FALMOUTH — During the War of 1812, residents of the village of Quissett went to great lengths to obscure the presence of their lovely protected cove from British warships sailing past on Buzzards Bay. According to the Woods Hole Historical Society, foliage was used to camouflage ships, and treetops were lashed to masts to disguise the existence of the harbor and its shipbuilding and saltworks operations.
It’s 200 years on, and every day hundreds of summer interlopers take Woods Hole Road past this lovely slice of Falmouth that sits halfway between downtown and the Steamship Authority terminus at Woods Hole, where visitors ferry across the sound to Martha’s Vineyard. The vast majority of them drive right past the turn for Quissett Harbor, unaware of the tiny village and the 12-acre nature preserve that was established there nearly 40 years ago.
A gift to the town — or more specifically to the Salt Pond Area Bird Sanctuaries — by Cornelia L. Carey in the early 1970s, The Knob is still something of a hidden gem along Falmouth’s nearly 70 miles of coastline. The Knob was once part of the 16-acre property purchased by Carey’s family in 1877, on which sat the Quissett Harbor House, a popular resort for nearly a century that closed in 1975, two years after Carey’s death. Some of the former resort buildings still occupy a prominent spot near the start of The Knob walking trail, though they are now owned by the Quissett Harbor House Land Trust.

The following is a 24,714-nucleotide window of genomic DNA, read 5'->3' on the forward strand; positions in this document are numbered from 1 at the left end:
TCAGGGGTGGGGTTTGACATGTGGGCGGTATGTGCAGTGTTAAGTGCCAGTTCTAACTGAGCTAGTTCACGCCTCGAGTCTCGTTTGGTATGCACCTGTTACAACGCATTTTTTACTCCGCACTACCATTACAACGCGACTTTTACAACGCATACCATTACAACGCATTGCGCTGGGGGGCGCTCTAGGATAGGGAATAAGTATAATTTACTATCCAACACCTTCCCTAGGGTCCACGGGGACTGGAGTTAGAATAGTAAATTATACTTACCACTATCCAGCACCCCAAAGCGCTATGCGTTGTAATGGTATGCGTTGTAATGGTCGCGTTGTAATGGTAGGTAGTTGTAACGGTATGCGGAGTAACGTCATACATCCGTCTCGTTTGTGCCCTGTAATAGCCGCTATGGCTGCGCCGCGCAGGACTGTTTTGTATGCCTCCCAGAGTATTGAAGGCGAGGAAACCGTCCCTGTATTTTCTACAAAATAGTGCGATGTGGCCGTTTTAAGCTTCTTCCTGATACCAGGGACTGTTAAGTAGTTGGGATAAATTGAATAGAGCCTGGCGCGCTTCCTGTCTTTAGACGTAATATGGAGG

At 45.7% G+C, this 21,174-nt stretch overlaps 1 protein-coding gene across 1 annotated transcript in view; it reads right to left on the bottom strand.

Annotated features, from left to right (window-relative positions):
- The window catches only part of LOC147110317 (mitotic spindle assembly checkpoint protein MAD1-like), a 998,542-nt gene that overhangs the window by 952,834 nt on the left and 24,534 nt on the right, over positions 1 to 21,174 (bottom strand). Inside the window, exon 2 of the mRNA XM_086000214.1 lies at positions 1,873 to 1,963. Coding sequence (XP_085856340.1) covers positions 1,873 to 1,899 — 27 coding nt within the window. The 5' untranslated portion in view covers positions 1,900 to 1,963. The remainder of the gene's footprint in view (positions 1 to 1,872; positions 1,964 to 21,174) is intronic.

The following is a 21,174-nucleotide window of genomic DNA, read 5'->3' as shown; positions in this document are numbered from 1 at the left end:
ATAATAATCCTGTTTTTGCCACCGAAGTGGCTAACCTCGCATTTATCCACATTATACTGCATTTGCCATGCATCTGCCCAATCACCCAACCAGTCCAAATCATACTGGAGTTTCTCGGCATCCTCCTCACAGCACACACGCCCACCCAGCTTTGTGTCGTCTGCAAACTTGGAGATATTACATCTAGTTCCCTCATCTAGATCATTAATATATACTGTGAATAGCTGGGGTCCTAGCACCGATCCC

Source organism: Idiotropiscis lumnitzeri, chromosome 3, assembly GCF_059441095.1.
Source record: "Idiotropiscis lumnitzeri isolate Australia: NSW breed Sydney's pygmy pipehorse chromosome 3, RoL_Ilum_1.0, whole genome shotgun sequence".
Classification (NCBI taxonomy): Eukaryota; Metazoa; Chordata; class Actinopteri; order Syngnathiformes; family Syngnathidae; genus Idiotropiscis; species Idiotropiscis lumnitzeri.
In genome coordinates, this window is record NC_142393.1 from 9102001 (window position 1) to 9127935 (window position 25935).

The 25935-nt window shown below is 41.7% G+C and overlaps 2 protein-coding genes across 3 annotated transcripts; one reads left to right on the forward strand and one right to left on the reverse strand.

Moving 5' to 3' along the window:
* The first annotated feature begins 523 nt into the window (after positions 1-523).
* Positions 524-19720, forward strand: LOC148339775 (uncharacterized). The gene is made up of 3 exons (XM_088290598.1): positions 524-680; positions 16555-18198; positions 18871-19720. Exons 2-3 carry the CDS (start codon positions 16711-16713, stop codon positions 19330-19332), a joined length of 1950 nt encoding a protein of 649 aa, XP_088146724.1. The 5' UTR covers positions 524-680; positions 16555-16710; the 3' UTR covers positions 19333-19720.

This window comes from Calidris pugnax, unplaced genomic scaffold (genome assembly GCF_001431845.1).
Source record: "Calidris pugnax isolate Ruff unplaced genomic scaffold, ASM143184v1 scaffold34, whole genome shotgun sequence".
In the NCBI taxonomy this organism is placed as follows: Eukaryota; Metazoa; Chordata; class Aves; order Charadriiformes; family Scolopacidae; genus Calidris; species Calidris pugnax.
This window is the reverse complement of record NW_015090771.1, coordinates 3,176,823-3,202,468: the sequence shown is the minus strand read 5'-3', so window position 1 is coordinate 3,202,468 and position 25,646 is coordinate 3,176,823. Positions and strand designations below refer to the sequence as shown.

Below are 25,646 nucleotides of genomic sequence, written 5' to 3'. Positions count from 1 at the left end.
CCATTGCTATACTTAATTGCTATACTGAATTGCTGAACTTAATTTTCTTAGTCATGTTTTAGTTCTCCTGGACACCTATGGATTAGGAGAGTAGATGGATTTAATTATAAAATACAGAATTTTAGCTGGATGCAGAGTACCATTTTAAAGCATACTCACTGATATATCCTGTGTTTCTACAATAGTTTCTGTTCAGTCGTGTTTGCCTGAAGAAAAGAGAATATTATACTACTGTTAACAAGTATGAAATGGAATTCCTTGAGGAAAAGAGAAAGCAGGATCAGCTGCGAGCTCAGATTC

Quissett Harbor is filled with boats in the summer, including many Herreshoff 12½ sailboats, a popular choice among members of the Quissett Yacht Club. The Quissett Harbor boatyard is the first building you come to as you reach the harbor’s edge, and a couple of dozen parking spaces — in two groupings — sit across the road from the harbor. At the road’s end, the former hotel sits, with the entrance path to The Knob close by, next to Little Sandy, the first of the three beaches along The Knob.
The trail, which measures just under one mile from its start to The Knob overlook, is meant for meandering and admiring the views, not strenuous hiking. Children will enjoy the chipmunks darting along the shaded path, and nearly 100 bird species have been logged in the area. Steps on the north side of the spit of land lead to Crescent Beach, which easily accommodated some 50 or so visitors on a recent July day.
The payoff for your walk, on either the main trail or the “harbor cliff” trail, is the magnificent views of Buzzards Bay atop The Knob, 15 or so steps above the path with space for easily two dozen people to absorb the setting, which can include the Elizabeth Islands to the south, all the way to New Bedford and into Rhode Island.
A perfect way to cap a Cape Cod vacation is to watch the sunset from The Knob. In the 1930s, folks could drive their cars out to the end — today the view requires a bit more effort.
THE KNOB Open from dawn to dusk for bird-watching, strolling, beachcombing, and swimming. No lifeguard on duty. Follow Woods Hole Road south from Falmouth center for about 2 miles. At the traffic light, turn right onto Quissett Harbor Road and follow until it ends by the docks. Limited parking available along the road. Visitors are asked to help protect The Knob by staying on trails and leaving the protective stones in place. 508-548-8484, http://www.300committee.org/knob.htmRon Driscoll can be reached at firstname.lastname@example.org.